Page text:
Rough weather and growing traffic congestion during Ramadan are turning out to be a boon for e-commerce players, who are witnessing a surge in the orders for clothes and accessories in the lead-up to Eid-ul-Fitr.
Typically, the e-commerce players get about 15,000 orders a day, but from this month it has been in the neighbourhood of 21,000, according to industry insiders.
For instance, Bagdoom, one of the top e-commerce sites in the country, is receiving 35 percent more orders when compared with last Eid-ul-Fitr, said Mirajul Huq, its chief operating officer.
“The weather is playing a very important part this year,” he said.
At the start of Ramadan, cyclone Mora hit the country, and since last week a depression at the Bay of Bengal has been causing continuous rainfall in the capital.
For Daraz Bangladesh, the jump in orders from last Eid has been more than double, helped in part by some of the offers they are giving to entice Eid shoppers, according to Syed Mostahidal Hoq, its managing director.
eCourier, an e-commerce product delivery service company, is looking at a 20 percent hike in orders, which will go up to 50 percent soon, said Biplob G Rahul, chief executive and founder of the company.
It is not just in Dhaka, residents from outside the capital are getting into online shopping ahead of Eid, with the main reason being the absence of branded stores in towns and small cities.
“Through the online platform, they can buy clothes and accessories of renowned local brands,” said Razib Ahmed, president of the e-Commerce Association of Bangladesh (e-CAB).
The growth from the remotest part of the country is a new phenomenon, he said, adding that online purchasing by rural customers has increased at least 50 percent this Eid. Rahul of eCourier corroborated Ahmed's account.
“We are now mostly delivering outside Dhaka,” he said.
Of Daraz's current orders, 45 percent are from Dhaka city and 10 percent from the small district level, according to Hoq. The development is heartening for the e-commerce players as it means customer trust on the platform is rising.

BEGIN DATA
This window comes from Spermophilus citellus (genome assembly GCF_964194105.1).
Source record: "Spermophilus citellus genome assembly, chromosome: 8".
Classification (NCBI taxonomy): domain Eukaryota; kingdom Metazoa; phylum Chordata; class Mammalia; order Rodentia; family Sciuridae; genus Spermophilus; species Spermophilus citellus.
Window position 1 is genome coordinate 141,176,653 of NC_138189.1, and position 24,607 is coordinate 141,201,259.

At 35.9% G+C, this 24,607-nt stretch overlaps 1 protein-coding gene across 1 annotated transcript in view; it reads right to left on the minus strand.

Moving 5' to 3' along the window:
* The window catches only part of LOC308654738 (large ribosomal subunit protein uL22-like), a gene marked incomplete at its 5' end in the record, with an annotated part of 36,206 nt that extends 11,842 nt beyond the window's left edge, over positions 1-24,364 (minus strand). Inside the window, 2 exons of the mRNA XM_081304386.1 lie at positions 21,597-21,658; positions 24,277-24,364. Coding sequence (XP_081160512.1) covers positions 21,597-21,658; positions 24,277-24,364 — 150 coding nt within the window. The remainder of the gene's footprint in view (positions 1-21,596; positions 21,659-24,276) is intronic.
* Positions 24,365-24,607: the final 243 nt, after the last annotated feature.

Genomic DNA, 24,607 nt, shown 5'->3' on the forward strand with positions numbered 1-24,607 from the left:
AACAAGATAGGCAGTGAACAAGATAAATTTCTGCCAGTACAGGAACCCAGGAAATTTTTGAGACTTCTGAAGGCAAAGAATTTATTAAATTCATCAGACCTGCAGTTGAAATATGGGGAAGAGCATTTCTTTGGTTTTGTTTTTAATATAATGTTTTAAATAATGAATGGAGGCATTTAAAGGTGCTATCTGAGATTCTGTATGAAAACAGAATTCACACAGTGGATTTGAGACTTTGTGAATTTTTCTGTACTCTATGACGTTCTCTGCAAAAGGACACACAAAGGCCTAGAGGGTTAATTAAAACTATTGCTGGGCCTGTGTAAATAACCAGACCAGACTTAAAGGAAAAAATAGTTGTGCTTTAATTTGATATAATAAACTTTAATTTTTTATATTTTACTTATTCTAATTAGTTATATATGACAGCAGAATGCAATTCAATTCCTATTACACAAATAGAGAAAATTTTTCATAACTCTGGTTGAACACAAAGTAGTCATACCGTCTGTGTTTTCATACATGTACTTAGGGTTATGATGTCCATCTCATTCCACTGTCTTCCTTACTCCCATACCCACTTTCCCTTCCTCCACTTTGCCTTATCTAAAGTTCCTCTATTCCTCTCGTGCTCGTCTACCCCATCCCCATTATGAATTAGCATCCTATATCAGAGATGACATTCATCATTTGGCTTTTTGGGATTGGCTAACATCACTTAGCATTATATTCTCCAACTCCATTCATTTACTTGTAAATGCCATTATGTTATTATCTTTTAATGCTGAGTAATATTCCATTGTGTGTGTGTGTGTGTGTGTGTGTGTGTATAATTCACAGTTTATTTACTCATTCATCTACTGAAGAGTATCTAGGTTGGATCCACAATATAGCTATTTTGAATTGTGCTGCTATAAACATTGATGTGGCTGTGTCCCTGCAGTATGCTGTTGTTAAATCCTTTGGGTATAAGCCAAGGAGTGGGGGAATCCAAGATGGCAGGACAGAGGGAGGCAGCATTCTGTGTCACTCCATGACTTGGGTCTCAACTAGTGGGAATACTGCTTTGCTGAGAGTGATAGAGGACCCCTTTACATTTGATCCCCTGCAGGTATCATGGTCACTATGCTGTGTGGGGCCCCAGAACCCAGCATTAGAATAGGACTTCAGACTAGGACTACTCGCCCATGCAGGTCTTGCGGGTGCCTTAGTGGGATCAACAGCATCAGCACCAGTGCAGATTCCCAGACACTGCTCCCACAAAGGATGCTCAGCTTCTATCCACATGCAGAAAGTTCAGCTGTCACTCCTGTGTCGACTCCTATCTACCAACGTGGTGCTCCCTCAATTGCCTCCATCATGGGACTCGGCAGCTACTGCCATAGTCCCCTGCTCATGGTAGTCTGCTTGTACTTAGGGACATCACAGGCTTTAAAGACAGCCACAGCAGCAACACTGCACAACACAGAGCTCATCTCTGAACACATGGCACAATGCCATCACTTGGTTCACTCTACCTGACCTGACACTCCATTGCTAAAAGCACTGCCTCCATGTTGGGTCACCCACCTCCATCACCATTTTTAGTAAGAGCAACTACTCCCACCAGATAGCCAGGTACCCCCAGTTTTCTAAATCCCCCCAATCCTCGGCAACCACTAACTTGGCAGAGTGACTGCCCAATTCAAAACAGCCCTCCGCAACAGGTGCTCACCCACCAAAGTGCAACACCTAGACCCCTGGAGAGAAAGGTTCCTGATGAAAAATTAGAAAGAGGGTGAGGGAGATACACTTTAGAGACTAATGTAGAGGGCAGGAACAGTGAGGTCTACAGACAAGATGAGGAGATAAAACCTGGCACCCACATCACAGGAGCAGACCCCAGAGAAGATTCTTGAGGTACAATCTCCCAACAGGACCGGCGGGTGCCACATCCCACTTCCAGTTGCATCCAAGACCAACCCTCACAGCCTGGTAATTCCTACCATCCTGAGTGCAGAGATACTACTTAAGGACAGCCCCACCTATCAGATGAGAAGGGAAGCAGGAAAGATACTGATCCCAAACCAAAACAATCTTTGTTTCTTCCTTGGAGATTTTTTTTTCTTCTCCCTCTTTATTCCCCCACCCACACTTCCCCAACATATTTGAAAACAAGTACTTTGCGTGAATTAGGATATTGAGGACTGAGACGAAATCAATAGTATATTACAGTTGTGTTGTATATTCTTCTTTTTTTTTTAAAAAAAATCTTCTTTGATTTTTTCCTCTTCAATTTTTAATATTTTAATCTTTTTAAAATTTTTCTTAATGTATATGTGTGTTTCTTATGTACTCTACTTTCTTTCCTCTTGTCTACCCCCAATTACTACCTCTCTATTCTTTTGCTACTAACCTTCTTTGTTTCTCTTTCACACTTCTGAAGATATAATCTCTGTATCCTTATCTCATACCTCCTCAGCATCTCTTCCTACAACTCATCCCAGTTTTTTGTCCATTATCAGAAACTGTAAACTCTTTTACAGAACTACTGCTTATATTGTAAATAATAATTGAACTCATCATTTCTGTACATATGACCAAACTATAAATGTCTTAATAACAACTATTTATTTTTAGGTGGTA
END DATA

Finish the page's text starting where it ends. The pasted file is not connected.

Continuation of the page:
Of Bagdoom's total sales, 6 percent is paid through bank cards, which was less than 3 percent a year ago.
Around 20 percent of the people are also paying through mobile financial services and this number was very little last year, Bagdoom's CEO said.
“People are paying before getting their products and that means they are starting to trust us. This is a very good phenomenon for the industry,” Huq added.
Rahul said it would be better if the payment system goes completely online, doing with the option of paying cash upon delivery.
Delivery persons sometimes get mugged for the parcels and cash. “If the payment goes completely online then definitely this situation will not be this bad,” he added. Currently, there are 1,000 e-commerce entrepreneurs in the country, while another 1,000 run their business via Facebook.
The country's total e-commerce market size is more than Tk 1,500 crore a year, according to Daraz.
However, according to e-CAB, the market size of e-commerce business is about Tk 1,000 crore, which is growing at around 20 to 30 percent a year.
At present, there are 6.76 crore internet users in the country, according to Bangladesh Telecommunication Regulatory Commission, and this number is growing rapidly.
There are 16 lakh regular online customers, with the number increasing ahead of festivals, according to Daraz.